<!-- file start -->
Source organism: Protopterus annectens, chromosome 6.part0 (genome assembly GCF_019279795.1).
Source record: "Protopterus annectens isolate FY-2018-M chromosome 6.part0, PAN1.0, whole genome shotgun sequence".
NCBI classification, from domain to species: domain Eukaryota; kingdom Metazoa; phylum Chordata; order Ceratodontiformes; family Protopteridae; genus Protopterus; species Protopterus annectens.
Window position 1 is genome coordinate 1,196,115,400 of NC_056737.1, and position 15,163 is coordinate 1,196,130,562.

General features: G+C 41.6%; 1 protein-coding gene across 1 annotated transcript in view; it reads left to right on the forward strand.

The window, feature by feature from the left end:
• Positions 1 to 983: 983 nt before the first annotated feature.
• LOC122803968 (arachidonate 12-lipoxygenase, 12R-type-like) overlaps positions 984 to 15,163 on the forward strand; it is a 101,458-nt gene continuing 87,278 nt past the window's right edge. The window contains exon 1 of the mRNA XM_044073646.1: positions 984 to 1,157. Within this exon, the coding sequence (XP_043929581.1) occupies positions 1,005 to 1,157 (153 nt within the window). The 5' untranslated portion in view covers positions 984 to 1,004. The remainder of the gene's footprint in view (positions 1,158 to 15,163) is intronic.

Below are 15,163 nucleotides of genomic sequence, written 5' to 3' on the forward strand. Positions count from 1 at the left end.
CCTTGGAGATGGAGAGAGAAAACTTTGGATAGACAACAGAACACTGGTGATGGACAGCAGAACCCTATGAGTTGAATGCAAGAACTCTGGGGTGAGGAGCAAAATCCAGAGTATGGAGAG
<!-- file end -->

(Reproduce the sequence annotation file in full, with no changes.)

Source organism: Protopterus annectens, chromosome 6.part0 (genome assembly GCF_019279795.1).
Source record: "Protopterus annectens isolate FY-2018-M chromosome 6.part0, PAN1.0, whole genome shotgun sequence".
NCBI classification, from domain to species: domain Eukaryota; kingdom Metazoa; phylum Chordata; order Ceratodontiformes; family Protopteridae; genus Protopterus; species Protopterus annectens.
Window position 1 is genome coordinate 1,196,115,400 of NC_056737.1, and position 15,163 is coordinate 1,196,130,562.

General features: G+C 41.6%; 1 protein-coding gene across 1 annotated transcript in view; it reads left to right on the forward strand.

The window, feature by feature from the left end:
• Positions 1 to 983: 983 nt before the first annotated feature.
• LOC122803968 (arachidonate 12-lipoxygenase, 12R-type-like) overlaps positions 984 to 15,163 on the forward strand; it is a 101,458-nt gene continuing 87,278 nt past the window's right edge. The window contains exon 1 of the mRNA XM_044073646.1: positions 984 to 1,157. Within this exon, the coding sequence (XP_043929581.1) occupies positions 1,005 to 1,157 (153 nt within the window). The 5' untranslated portion in view covers positions 984 to 1,004. The remainder of the gene's footprint in view (positions 1,158 to 15,163) is intronic.

Below are 15,163 nucleotides of genomic sequence, written 5' to 3' on the forward strand. Positions count from 1 at the left end.
CCTTGGAGATGGAGAGAGAAAACTTTGGATAGACAACAGAACACTGGTGATGGACAGCAGAACCCTATGAGTTGAATGCAAGAACTCTGGGGTGAGGAGCAAAATCCAGAGTATGGAGAG